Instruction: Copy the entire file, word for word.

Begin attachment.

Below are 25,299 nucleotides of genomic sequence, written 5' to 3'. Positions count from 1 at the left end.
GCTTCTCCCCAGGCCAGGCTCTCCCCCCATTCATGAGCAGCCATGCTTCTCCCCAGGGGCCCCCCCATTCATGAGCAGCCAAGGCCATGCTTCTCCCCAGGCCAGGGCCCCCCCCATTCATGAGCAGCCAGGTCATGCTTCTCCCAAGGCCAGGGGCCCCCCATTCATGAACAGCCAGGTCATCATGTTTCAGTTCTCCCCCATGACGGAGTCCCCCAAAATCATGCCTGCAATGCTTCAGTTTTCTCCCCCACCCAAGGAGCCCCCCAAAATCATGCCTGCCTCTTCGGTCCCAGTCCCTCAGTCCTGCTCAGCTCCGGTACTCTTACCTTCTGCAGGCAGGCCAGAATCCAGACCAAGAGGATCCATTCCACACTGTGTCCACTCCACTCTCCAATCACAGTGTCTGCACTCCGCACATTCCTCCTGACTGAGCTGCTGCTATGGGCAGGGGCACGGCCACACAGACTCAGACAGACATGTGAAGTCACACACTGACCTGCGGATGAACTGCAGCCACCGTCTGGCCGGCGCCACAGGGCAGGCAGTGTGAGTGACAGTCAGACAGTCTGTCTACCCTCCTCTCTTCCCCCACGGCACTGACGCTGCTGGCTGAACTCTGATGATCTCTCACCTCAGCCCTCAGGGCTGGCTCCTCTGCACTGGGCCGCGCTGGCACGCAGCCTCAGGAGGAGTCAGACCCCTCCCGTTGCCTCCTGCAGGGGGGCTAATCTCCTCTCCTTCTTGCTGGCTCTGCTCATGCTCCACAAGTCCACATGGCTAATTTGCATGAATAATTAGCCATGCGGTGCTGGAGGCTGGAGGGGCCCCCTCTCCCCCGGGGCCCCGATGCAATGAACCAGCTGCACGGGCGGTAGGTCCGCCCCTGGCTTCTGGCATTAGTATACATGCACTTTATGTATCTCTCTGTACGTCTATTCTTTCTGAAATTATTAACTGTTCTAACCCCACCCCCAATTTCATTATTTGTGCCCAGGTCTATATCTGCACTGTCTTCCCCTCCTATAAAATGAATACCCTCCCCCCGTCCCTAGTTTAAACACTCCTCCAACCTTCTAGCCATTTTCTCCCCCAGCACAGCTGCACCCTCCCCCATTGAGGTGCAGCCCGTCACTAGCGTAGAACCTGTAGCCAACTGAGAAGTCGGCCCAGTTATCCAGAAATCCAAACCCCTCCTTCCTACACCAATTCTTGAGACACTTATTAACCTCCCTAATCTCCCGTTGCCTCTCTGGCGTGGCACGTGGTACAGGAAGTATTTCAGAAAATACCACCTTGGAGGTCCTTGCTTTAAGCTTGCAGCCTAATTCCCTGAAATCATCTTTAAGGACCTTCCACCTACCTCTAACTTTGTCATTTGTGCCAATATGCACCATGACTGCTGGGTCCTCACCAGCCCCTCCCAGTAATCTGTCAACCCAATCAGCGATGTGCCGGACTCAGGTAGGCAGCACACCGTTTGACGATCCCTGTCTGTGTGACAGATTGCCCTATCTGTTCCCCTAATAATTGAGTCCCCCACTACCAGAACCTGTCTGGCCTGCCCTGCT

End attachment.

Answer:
Below are 25,299 nucleotides of genomic sequence, written 5' to 3'. Positions count from 1 at the left end.
GCTTCTCCCCAGGCCAGGCTCTCCCCCCATTCATGAGCAGCCATGCTTCTCCCCAGGGGCCCCCCCATTCATGAGCAGCCAAGGCCATGCTTCTCCCCAGGCCAGGGCCCCCCCCATTCATGAGCAGCCAGGTCATGCTTCTCCCAAGGCCAGGGGCCCCCCATTCATGAACAGCCAGGTCATCATGTTTCAGTTCTCCCCCATGACGGAGTCCCCCAAAATCATGCCTGCAATGCTTCAGTTTTCTCCCCCACCCAAGGAGCCCCCCAAAATCATGCCTGCCTCTTCGGTCCCAGTCCCTCAGTCCTGCTCAGCTCCGGTACTCTTACCTTCTGCAGGCAGGCCAGAATCCAGACCAAGAGGATCCATTCCACACTGTGTCCACTCCACTCTCCAATCACAGTGTCTGCACTCCGCACATTCCTCCTGACTGAGCTGCTGCTATGGGCAGGGGCACGGCCACACAGACTCAGACAGACATGTGAAGTCACACACTGACCTGCGGATGAACTGCAGCCACCGTCTGGCCGGCGCCACAGGGCAGGCAGTGTGAGTGACAGTCAGACAGTCTGTCTACCCTCCTCTCTTCCCCCACGGCACTGACGCTGCTGGCTGAACTCTGATGATCTCTCACCTCAGCCCTCAGGGCTGGCTCCTCTGCACTGGGCCGCGCTGGCACGCAGCCTCAGGAGGAGTCAGACCCCTCCCGTTGCCTCCTGCAGGGGGGCTAATCTCCTCTCCTTCTTGCTGGCTCTGCTCATGCTCCACAAGTCCACATGGCTAATTTGCATGAATAATTAGCCATGCGGTGCTGGAGGCTGGAGGGGCCCCCTCTCCCCCGGGGCCCCGATGCAATGAACCAGCTGCACGGGCGGTAGGTCCGCCCCTGGCTTCTGGCATTAGTATACATGCACTTTATGTATCTCTCTGTACGTCTATTCTTTCTGAAATTATTAACTGTTCTAACCCCACCCCCAATTTCATTATTTGTGCCCAGGTCTATATCTGCACTGTCTTCCCCTCCTATAAAATGAATACCCTCCCCCCGTCCCTAGTTTAAACACTCCTCCAACCTTCTAGCCATTTTCTCCCCCAGCACAGCTGCACCCTCCCCCATTGAGGTGCAGCCCGTCACTAGCGTAGAACCTGTAGCCAACTGAGAAGTCGGCCCAGTTATCCAGAAATCCAAACCCCTCCTTCCTACACCAATTCTTGAGACACTTATTAACCTCCCTAATCTCCCGTTGCCTCTCTGGCGTGGCACGTGGTACAGGAAGTATTTCAGAAAATACCACCTTGGAGGTCCTTGCTTTAAGCTTGCAGCCTAATTCCCTGAAATCATCTTTAAGGACCTTCCACCTACCTCTAACTTTGTCATTTGTGCCAATATGCACCATGACTGCTGGGTCCTCACCAGCCCCTCCCAGTAATCTGTCAACCCAATCAGCGATGTGCCGGACTCAGGTAGGCAGCACACCGTTTGACGATCCCTGTCTGTGTGACAGATTGCCCTATCTGTTCCCCTAATAATTGAGTCCCCCACTACCAGAACCTGTCTGGCCTGCCCTGCT